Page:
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Frank Deford
December 10, 1973
For a brief moment the clouds of prejudice parted and South Africa gloried in color as Arthur Ashe almost won a tennis tournament and light-heavyweight titleholder Bob Foster outpointed Pierre Fourie
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December 10, 1973

Lull Beneath The Jacaranda Tree

For a brief moment the clouds of prejudice parted and South Africa gloried in color as Arthur Ashe almost won a tennis tournament and light-heavyweight titleholder Bob Foster outpointed Pierre Fourie

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By contrast, Ashe grew in stature with a population that had been generally ignorant of his sport. After he gave a clinic on one of his visits to Soweto, the people christened him Sipho ("A Gift"), draped an amulet around his neck and sounded off three cheers for him. A Colored poet named Don Mattera wrote Anguished Spirit—Ashe. It begins:

I listened deeply when you spoke
About the step-by-step evolution
Of a gradual harvest,
Tendered by the rains of tolerance
And patience.
Your youthful face,
A mask,
Hiding a pining, anguished spirit,
And I loved you brother—
Not for your quiet philosophy
But for the rage in your soul,
Trained to be rebuked or summoned...

Purposefully, Ashe solicited every possible view, even chartering a plane to meet with Zulu Chief Gatsha Buthelezi in the bush. Bad weather forced him back, but he met Alan Paton, members of the government, the opposition, all races, clergy, journalists, businessmen, sports figures and, in Cape Town, in something like a mad Fellini parody, the infinitely-publicized man who is, for good reasons, recognized as "the South African Jackie Kennedy."

Smiling and immaculate, the charming Dr. Christiaan Barnard greeted Ashe at the entrance to a multi-racial children's hospital. Barnard led Ashe, his party and a herd of pressmen about the wards, steering the thundering ensemble as if he were some beachfront real-estate salesman. "Ah, here's one just operated on this very morning. See the incision...? And now this little fellow over here, I've had all the blood out of him for 40 minutes.... Oh, one with a hole in his heart? Yes, of course. Come right this way."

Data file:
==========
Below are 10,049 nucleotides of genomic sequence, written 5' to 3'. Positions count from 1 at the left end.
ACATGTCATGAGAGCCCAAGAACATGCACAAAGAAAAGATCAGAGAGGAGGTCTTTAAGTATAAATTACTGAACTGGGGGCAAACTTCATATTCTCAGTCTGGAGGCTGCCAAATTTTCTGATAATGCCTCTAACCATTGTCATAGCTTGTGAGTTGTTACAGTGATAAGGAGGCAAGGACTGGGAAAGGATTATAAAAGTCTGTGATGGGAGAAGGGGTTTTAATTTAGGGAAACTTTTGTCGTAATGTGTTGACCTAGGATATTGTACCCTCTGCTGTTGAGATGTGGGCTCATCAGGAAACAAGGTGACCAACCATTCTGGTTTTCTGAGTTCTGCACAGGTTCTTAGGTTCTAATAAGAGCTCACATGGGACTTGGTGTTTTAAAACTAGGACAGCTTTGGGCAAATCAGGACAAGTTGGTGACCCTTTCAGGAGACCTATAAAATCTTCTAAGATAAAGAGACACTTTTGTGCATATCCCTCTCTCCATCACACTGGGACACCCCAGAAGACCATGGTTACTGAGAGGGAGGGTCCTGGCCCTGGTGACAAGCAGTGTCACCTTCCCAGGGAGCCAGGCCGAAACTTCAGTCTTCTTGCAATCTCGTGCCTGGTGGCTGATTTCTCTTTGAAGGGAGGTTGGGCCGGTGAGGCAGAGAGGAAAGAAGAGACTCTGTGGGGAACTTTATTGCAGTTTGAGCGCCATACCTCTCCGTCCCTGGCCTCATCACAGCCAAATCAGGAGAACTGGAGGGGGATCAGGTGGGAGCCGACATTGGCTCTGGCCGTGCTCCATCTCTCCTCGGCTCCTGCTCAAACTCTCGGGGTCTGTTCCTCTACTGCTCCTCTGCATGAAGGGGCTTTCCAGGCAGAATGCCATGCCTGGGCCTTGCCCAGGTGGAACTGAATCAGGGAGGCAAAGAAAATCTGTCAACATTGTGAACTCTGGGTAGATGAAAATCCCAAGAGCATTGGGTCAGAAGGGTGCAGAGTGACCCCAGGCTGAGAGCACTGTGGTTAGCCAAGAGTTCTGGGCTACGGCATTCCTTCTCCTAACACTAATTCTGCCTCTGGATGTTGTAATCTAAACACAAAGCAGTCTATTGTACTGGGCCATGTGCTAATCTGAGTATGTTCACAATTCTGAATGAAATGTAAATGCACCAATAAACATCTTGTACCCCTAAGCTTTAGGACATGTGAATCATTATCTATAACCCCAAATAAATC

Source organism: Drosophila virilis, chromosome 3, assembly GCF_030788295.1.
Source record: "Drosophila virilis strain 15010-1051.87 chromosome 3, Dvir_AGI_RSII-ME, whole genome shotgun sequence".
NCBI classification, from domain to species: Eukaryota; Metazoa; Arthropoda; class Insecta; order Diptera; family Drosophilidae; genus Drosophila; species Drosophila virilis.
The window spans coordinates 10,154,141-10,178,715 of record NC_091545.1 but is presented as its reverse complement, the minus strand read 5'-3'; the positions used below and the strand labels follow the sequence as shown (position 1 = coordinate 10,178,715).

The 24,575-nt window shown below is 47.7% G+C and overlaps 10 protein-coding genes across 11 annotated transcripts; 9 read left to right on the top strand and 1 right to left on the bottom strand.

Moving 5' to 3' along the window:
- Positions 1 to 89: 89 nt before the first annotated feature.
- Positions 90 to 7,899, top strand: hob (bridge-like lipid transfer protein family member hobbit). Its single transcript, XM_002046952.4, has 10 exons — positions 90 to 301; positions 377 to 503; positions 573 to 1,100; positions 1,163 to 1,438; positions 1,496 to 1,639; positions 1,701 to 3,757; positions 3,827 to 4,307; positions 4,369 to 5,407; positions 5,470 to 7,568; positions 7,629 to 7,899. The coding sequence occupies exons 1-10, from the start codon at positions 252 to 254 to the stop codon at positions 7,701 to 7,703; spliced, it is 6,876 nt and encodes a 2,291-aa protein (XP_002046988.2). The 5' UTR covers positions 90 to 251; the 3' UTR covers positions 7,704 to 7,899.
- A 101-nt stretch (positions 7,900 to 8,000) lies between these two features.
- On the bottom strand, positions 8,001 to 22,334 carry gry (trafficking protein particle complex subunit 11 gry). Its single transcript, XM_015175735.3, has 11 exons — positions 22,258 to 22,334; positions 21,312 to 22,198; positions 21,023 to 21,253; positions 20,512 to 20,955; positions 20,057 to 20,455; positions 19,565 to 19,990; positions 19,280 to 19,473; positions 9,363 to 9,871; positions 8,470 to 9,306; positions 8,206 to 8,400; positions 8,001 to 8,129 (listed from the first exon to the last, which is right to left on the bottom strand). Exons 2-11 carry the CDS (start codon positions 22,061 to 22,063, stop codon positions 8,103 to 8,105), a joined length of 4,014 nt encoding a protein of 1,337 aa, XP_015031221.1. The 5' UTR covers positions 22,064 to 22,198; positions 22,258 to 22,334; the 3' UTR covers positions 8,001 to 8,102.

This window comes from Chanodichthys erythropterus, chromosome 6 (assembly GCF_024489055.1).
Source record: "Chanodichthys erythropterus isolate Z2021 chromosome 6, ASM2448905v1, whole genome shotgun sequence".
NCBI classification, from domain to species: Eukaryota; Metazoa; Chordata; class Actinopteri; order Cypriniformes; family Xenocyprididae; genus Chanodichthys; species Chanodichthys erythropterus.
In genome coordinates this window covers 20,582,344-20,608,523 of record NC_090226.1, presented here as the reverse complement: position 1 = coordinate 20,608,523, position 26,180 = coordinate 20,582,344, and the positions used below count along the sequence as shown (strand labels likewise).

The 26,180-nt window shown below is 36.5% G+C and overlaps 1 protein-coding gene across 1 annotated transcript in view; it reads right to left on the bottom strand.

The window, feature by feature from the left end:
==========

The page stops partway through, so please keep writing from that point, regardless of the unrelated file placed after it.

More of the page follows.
More privately, Barnard volunteered to Ashe that he was not in favor of one-man, one-vote. It was a rare honest admission in a land where 99% of the legislature supports apartheid and 99% of the voters that Ashe met assured him that their politics lay, oh, about midway between Wayne Morse and Huey Newton. Apartheid is a much more subtle piece of business than what the world sees of it in those interminable photographs of "Black" and "White" rest-room signs that suggest South Africa is nothing but a nation of public toilets. The Afrikaans govern and are the easy villains, but the English speak with forked tongue. They own the place.

It was not the whites but, oddly, some blacks who resented Ashe, who told him he should not even have come. Once, in Soweto, he was ringed by such a hostile student minority that a look of genuine concern suddenly crossed his face. "There is an hypothesis," says Cliff Drysdale, the sensitive South African player, "that all this must end in violence. If you accept that, then Arthur's visit, Foster's, any dealings with this government, only prolong that agony."

But this springtime the moderates ruled, and in this land of ambiguity the whites greeted the black stars with a warmth that was almost eerie. "Don't ask me to explain human inconsistencies," Ashe said, "but I have seen with my eyes that this place is not a lost cause. I have seen that there is a hope that a better future lies with the young people."

The response to him on the courts was a groundswell, rising as he passed on to the finals. A tournament record of almost 100,000 people who paid a quarter of a million dollars seemed nearly all for Ashe, even when he beat the popular Drysdale in the semis, and especially in the previous round when he thrashed the more typical South African, Bob Hewitt, a man who previously had informed Ashe that all South African blacks were "happy."

But in the finals, with fans packed about the courts and clamoring above billboards, the Wunderkind, Jimmy Connors, dispatched Ashe and history in three straight sets. In the semis, Connors had routed Tom Okker with the best tennis, Okker said, that a man had ever played against him, and while Connors was not quite so consummate in the final, Ashe's serve deserted him much too often for him to keep up with this infectious young player who may very soon become the best in the world.

Ashe did have a set point at 6-5 in the second set, but Connors saved that with a lined backhand cross-court, and then promptly crushed Ashe in the tie breaker, squeezing a sigh from the whole place. The final, perfunctory set was played before a genuinely saddened audience, nearly in silence.

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